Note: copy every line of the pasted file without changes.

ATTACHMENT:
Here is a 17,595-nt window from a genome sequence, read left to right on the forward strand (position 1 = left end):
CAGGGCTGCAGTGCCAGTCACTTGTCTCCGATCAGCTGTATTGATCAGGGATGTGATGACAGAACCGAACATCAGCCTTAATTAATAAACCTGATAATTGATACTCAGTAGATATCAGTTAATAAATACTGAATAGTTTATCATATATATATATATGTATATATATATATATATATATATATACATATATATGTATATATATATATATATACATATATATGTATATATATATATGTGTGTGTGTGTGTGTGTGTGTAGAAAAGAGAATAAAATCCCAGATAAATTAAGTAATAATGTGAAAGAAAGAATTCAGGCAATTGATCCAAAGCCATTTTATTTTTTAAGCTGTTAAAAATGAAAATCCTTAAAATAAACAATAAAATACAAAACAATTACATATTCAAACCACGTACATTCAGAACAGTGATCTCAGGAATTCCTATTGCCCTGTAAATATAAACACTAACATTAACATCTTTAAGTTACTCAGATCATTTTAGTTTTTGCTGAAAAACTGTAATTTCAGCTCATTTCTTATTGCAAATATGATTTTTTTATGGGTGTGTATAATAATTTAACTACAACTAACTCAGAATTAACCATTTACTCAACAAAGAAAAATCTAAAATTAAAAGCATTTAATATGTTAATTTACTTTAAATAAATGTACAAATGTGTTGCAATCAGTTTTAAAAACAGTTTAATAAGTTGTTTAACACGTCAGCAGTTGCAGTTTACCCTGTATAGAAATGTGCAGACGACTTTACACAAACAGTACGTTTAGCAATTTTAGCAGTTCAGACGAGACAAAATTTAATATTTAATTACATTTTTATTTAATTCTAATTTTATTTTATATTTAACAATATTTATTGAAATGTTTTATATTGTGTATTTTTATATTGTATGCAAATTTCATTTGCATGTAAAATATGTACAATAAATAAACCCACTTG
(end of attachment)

Here is a 17,595-nt window from a genome sequence, read left to right on the forward strand (position 1 = left end):
CAGGGCTGCAGTGCCAGTCACTTGTCTCCGATCAGCTGTATTGATCAGGGATGTGATGACAGAACCGAACATCAGCCTTAATTAATAAACCTGATAATTGATACTCAGTAGATATCAGTTAATAAATACTGAATAGTTTATCATATATATATATATGTATATATATATATATATATATATATACATATATATGTATATATATATATATATACATATATATGTATATATATATATGTGTGTGTGTGTGTGTGTGTGTAGAAAAGAGAATAAAATCCCAGATAAATTAAGTAATAATGTGAAAGAAAGAATTCAGGCAATTGATCCAAAGCCATTTTATTTTTTAAGCTGTTAAAAATGAAAATCCTTAAAATAAACAATAAAATACAAAACAATTACATATTCAAACCACGTACATTCAGAACAGTGATCTCAGGAATTCCTATTGCCCTGTAAATATAAACACTAACATTAACATCTTTAAGTTACTCAGATCATTTTAGTTTTTGCTGAAAAACTGTAATTTCAGCTCATTTCTTATTGCAAATATGATTTTTTTATGGGTGTGTATAATAATTTAACTACAACTAACTCAGAATTAACCATTTACTCAACAAAGAAAAATCTAAAATTAAAAGCATTTAATATGTTAATTTACTTTAAATAAATGTACAAATGTGTTGCAATCAGTTTTAAAAACAGTTTAATAAGTTGTTTAACACGTCAGCAGTTGCAGTTTACCCTGTATAGAAATGTGCAGACGACTTTACACAAACAGTACGTTTAGCAATTTTAGCAGTTCAGACGAGACAAAATTTAATATTTAATTACATTTTTATTTAATTCTAATTTTATTTTATATTTAACAATATTTATTGAAATGTTTTATATTGTGTATTTTTATATTGTATGCAAATTTCATTTGCATGTAAAATATGTACAATAAATAAACCCACTTG